There are no reviews for this game.
||How well the game mechanics work (player controls, game action, interface, etc.)
||The quality of the art, or the quality/speed of the drawing routines
||How much you personally like the game, regardless of other attributes
|Sound / Music
||The quality of the sound effects and/or music composition
|Story / Presentation
||The main creative ideas in the game and how well they're executed
|Overall MobyScore (1 vote)
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The Video Game Critic
Technically, Skull and Crossbones is impressive, with large characters and bright, meticulously detailed scenery. The action is fluid, although the split-screen makes things noticeably slower (hey, you can't have everything). The six diverse stages can be played in any order, and when the game is over, you're rated on your performance. Skull and Bones has its share of platform cliches, but it really hits the spot if you're in the mood for some swashbuckling fun.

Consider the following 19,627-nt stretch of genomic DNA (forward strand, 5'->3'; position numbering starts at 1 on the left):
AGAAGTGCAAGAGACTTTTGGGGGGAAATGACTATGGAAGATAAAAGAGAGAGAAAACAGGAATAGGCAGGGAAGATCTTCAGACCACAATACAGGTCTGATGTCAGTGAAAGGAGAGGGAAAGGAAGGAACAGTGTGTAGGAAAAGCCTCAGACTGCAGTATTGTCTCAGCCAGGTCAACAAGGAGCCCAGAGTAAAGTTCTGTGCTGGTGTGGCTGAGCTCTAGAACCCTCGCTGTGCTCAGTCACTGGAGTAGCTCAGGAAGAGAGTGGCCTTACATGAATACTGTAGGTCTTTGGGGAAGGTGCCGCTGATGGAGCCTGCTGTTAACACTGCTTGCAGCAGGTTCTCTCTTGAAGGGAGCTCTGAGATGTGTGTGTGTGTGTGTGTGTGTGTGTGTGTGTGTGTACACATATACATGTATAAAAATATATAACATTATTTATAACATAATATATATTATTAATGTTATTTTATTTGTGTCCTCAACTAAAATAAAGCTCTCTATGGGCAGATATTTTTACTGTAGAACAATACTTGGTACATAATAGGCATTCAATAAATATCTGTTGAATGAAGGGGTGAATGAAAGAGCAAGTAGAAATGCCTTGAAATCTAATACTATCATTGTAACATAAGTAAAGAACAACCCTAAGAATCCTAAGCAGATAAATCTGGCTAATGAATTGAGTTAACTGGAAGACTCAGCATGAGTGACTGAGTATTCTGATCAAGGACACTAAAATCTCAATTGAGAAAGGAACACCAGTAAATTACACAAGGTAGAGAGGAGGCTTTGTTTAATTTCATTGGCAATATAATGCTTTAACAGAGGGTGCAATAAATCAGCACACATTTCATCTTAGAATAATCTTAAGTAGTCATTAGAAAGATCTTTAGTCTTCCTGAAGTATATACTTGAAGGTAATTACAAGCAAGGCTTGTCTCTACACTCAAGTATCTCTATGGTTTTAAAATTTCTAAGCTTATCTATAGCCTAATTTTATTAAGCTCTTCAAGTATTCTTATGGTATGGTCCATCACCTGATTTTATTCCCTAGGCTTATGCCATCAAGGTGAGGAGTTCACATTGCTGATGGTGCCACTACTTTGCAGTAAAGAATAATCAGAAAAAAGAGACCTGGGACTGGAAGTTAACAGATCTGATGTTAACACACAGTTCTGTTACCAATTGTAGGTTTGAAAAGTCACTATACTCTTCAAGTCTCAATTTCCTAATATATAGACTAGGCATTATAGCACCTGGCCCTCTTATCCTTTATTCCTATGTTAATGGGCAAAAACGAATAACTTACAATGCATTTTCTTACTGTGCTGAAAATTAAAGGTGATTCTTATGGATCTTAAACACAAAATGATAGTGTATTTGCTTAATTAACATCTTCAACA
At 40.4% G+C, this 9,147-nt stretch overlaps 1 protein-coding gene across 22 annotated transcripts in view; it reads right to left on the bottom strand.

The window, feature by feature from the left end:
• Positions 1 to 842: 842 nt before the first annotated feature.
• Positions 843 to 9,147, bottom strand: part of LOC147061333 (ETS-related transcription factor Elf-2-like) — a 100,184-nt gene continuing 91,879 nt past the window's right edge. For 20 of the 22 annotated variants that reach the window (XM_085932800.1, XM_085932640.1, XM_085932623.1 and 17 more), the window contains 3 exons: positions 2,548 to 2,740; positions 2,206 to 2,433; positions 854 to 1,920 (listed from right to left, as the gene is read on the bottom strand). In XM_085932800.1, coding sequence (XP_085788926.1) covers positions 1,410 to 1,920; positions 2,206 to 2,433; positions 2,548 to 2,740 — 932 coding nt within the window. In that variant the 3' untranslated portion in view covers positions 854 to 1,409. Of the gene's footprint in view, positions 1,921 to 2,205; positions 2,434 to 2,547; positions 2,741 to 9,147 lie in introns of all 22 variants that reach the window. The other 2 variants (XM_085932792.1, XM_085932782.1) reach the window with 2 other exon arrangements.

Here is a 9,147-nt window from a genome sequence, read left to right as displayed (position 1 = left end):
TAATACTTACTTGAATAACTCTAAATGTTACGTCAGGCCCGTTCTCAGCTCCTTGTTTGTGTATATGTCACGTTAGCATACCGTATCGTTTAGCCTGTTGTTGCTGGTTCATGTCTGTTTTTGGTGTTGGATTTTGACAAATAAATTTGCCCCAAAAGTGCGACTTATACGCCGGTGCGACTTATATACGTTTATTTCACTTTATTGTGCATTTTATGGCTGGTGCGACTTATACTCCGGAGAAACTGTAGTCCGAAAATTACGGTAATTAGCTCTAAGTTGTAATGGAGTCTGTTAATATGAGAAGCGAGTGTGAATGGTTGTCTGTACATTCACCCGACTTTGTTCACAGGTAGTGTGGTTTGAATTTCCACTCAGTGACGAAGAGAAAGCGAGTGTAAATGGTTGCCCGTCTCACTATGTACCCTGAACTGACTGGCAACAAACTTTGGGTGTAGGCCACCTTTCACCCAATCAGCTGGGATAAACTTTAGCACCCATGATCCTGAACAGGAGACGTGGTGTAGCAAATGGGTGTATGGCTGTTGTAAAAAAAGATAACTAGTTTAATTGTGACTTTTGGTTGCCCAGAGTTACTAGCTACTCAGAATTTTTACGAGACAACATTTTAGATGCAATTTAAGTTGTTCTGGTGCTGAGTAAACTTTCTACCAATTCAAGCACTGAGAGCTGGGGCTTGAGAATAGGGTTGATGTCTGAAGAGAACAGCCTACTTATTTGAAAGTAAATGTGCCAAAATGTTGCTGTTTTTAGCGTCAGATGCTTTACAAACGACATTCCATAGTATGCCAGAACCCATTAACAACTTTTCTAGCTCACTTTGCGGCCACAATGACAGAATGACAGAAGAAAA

Skull & Crossbones is basic NES entertainment. It's fun and easy to play, but it won't keep you up nights. The cart's main plus is the non-stop action which at least gives your reflexes a workout. If you haven't filled your quota of saved princesses, you might want to shanghai a friend and get after the Evil Wizard in Skull & Crossbones.
Electronic Gaming Monthly (EGM)
Skull and Crossbones lives up to the arcade version on which it's based in almost every respect. You get jerky game play, poor control, a frustrating goal and very little to be excited over. Skull and Crossbones is one of the first Tengen titles that didn't gush of superior design.